Out in farm country where I live, there's no such thing as leash laws. Once we had a neighbor who let her big, young, exuberant Rottweiler run free. I had to stop walking past her house because I'd always end up with this enormous dog leaping all over me, grabbing at my arms with its big mouth full of sharp teeth in what seemed like friendly puppy play from the dog's point of view but frankly was no fun at all from mine (and I like dogs.) The last time this happened, the dog followed me home and into my yard, leaping and pawing and grabbing all the way. I made it into my house and was looking around for a broom or something to use to chase him back down the driveway, when I happened to look out the window just in time to see him lift his leg against the electric fence! (We have a dairy farm, child abusers that we are.) That dog never, ever, ever came back to my house or anywhere near it.

wv: pasein !! what the dog shouldn't have done . . .

Scott M said...

If you own a dog and that dog is EVER going to be around people other than those the dog is constantly around, you have to ASSUME the dog is going to bit someone. To do otherwise is to invite potential disaster.

My wife and I didn't have children for five years. We did, however, have a dog that we raised from a newborn puppy. Our interaction with other people over those five years was primarily with people that either had older kids or no kids at all. When we moved home after those years and decided to start having kids, we were around family that had small children.

We found, to our ultimate dismay, that the dog had a very intense jealous streak. Any small child that showed any affection to us, especially my wife, would be barked at, growled at, and in two cases, snapped at.

We tried to find her a home, but eventually had to put her down. There was no way I was going to bring a newborn baby into a house with a dog like that.

Point being again...if you take a dog in public, you have to be 100% vigilant.

MadisonMan said...

Dogs that run free one mountain over from where I grew up were routinely shot by farmers. No one pitied the dog owner.

former law student said...

Point Counterpoint:

Out in farm country where I live, there's no such thing as leash laws.

Dogs that run free one mountain over from where I grew up were routinely shot by farmers.

Visiting Sonoma wine country decades ago, I was astonished to see billboards notifying dog owners that unleashed dogs could be shot on sight, for the protection of livestock.

Prism Trading School said...

hmmmmm kinda reminds me of the gun argument. law abiding (non-vicious) citizens (dogs) and roam at will. if the dog bites someone then he is vicious but the owner had no way of knowning.....if the dumb guy with the guy shoots the president welllllll.....see?

Joe said...

Jimbino,

I'm not confusing crimes. We have an over legalized society. Matters which previously would be settles peacefully and with little hassle are now escalated to state matters and involve jail and fines. It's creeping fascism.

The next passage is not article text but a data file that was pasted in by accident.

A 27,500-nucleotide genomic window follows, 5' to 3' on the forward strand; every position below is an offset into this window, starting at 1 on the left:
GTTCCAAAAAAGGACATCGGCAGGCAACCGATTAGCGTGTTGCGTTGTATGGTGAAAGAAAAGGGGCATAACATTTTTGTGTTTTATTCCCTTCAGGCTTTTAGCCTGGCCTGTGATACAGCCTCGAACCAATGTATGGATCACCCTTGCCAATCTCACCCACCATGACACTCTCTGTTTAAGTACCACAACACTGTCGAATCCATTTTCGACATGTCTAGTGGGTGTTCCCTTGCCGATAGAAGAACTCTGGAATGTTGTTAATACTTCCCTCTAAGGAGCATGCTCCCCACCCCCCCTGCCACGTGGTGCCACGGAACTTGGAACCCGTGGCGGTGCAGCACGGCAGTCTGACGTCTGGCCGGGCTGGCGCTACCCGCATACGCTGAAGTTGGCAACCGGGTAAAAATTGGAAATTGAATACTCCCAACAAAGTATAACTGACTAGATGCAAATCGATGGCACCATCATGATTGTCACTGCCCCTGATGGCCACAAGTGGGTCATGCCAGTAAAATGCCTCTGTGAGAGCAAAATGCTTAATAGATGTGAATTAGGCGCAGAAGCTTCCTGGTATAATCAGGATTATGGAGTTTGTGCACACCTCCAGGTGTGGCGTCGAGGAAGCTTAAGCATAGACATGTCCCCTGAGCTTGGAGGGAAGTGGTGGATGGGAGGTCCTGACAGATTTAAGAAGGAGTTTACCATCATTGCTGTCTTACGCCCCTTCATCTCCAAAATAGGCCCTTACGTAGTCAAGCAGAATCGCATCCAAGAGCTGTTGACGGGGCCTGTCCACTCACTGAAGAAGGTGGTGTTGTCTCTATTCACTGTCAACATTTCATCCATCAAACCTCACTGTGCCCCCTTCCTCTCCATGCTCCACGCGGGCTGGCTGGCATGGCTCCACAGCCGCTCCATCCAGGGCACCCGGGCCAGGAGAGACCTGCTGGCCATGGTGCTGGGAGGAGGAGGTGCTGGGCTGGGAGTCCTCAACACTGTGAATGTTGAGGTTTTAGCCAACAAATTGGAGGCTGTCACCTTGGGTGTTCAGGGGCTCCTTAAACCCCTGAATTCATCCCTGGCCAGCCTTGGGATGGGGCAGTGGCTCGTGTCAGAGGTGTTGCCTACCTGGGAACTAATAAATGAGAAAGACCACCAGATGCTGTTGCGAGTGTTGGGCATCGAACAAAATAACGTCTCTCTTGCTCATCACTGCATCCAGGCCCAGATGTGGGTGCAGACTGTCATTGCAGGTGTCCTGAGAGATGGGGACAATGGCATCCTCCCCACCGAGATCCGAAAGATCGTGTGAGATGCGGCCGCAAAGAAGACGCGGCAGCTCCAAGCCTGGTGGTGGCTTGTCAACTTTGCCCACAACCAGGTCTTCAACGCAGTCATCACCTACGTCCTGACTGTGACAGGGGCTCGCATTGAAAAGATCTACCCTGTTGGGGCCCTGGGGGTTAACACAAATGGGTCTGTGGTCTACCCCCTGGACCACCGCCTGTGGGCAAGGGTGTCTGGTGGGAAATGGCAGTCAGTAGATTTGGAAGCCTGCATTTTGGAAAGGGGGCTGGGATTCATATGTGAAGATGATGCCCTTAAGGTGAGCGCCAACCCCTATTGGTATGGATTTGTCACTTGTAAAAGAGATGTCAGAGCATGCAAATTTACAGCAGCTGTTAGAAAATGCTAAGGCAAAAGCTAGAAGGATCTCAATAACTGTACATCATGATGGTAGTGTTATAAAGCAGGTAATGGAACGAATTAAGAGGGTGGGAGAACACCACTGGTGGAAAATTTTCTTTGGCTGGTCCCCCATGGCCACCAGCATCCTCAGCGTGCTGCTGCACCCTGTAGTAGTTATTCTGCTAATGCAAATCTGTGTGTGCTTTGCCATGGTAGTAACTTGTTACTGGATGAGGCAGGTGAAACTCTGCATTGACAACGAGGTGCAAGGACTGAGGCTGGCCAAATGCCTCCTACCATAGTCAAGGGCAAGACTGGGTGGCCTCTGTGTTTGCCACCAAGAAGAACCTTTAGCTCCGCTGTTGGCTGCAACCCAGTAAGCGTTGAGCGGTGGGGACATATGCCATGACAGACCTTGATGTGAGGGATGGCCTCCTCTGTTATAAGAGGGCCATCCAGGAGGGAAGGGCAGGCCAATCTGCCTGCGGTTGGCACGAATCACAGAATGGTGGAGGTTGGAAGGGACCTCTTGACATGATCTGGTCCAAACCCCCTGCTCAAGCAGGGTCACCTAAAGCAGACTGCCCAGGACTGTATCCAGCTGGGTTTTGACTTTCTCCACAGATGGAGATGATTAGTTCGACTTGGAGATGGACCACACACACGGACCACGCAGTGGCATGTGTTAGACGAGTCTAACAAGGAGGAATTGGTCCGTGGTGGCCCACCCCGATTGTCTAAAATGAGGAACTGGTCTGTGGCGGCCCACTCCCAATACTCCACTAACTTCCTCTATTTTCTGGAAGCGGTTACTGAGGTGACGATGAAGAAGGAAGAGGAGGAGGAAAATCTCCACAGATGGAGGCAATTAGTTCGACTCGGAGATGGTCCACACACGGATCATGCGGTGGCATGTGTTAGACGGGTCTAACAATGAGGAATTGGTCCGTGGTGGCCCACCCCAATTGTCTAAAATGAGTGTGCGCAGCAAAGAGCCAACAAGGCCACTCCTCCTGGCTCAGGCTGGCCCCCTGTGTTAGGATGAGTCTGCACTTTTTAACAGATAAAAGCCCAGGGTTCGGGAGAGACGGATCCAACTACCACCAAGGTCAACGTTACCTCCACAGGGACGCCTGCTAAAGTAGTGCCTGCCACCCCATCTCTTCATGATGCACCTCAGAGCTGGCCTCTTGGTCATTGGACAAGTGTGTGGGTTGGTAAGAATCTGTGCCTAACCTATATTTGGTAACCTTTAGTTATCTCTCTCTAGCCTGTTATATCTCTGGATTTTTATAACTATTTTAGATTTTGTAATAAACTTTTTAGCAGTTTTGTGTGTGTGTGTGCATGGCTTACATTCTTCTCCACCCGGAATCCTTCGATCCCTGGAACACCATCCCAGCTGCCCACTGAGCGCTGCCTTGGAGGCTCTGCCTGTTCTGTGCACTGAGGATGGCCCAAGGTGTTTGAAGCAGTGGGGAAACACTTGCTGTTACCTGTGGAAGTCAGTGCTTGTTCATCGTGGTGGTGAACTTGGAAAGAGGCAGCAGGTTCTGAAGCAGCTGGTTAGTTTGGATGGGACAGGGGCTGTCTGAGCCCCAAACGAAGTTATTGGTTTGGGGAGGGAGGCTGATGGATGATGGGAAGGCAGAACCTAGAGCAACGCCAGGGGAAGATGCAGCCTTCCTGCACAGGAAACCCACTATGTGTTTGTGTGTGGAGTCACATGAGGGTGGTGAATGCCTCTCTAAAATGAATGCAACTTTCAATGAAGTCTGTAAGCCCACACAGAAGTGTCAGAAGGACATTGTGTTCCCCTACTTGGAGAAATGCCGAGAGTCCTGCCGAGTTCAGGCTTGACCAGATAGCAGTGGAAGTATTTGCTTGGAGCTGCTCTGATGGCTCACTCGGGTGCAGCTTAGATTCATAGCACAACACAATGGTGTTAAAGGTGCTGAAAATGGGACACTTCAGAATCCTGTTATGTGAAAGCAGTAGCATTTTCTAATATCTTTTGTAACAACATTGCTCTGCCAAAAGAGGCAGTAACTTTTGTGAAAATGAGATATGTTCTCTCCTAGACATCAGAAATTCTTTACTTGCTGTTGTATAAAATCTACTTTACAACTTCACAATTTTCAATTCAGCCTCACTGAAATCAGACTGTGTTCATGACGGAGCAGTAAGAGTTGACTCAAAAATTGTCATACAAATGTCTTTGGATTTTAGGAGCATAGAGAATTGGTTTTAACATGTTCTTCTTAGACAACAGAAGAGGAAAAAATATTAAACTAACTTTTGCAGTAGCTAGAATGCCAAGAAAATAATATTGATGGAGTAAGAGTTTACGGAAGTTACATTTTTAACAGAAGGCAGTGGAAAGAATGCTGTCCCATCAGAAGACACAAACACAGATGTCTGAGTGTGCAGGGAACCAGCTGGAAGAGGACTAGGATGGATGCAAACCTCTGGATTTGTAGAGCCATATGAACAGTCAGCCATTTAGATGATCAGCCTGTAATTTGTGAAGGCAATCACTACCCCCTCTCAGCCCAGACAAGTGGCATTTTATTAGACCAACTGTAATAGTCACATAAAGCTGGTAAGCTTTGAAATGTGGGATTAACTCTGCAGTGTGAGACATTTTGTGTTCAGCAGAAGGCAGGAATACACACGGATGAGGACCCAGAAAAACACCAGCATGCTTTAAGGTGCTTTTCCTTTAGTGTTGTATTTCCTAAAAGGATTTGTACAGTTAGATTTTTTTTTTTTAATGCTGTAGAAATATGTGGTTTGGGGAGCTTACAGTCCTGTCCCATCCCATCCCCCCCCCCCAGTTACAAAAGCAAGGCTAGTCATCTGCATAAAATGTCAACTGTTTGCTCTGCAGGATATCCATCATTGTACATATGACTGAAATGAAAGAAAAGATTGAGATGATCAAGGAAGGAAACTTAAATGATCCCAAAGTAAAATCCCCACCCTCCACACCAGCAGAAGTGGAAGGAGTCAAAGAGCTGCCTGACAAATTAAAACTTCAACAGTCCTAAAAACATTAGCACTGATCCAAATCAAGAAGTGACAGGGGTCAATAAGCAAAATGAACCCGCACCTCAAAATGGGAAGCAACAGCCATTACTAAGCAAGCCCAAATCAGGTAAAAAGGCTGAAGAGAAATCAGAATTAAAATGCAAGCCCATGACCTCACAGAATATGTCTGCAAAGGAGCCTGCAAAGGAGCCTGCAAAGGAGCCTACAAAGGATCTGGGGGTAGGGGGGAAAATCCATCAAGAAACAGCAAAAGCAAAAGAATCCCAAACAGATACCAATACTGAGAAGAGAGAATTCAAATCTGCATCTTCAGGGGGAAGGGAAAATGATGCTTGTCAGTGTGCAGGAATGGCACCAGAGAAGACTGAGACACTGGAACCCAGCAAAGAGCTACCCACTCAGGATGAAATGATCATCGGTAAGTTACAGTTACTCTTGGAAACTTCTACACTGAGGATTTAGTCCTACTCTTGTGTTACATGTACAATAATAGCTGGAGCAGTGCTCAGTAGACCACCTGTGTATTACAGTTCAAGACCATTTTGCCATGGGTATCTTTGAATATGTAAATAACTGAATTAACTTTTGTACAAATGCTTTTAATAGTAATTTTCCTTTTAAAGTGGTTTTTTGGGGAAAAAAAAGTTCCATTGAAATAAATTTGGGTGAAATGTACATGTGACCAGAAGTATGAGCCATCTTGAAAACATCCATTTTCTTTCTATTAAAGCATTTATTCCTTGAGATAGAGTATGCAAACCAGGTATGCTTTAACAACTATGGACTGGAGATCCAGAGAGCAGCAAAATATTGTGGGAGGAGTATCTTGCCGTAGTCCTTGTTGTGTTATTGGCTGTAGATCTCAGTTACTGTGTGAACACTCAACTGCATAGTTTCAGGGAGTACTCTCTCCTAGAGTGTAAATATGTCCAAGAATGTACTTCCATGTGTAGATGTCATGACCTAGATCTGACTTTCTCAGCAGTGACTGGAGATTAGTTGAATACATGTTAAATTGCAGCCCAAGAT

bearbee said...

Questionable whether the dog was 'vicious' but at the very least in high anxiety and excitement.

Questionable that Traylor was a licensed dog breeder or a very knowledgeable one.

MadisonMan said...

fls, there were no leash laws, but people knew that if their dog left their property, it might be gone for good. You just trained your dog not to roam.

Synova said...

"hmmmmm kinda reminds me of the gun argument. law abiding (non-vicious) citizens (dogs) and roam at will. if the dog bites someone then he is vicious but the owner had no way of knowning.....if the dumb guy with the guy shoots the president welllllll.....see?"

I'm quite sure that I'm missing what I'm supposed to "see."

Non-vicious parents are allowed to raise children without government supervision but if the dumb parent beats her baby for crying... see?

Non-vicious teenagers are allowed to roam at will until some dumb teenager breaks a window and steals a car for a joy ride... see?

I could go on all day with one example of the presumption of innocence leading to physical risk to the public in our society... but what would be the point? See?

Sofa King said...

Is Jimbino's real name Wade Blasingame? No, not the ball player, the attorney at law.

jimbino said...

I basically agree with you Joe. The worst thing you can do in this country is enjoy S*X, drugs and rock and roll. That enjoyment leads to severe punishment, as our paladins Hefner and Flynt had to learn.

A dog merely crapping in your yard, sniffing your balls or slobbering over your kid gets a pass, because it has nothing to do with S*X, which Amerikans can't stand to think about.

Besides that, a dog gets to run around na*ed and you can take pictures of him without losing all your civil liberties. Indeed, two dogs can have S*X stark na*ed right in public and neither of them goes to jail.

jaed said...

jimbino's remarks in this thread are fully as weird as those of Mr. Circumcision, whatever his name was, the other day.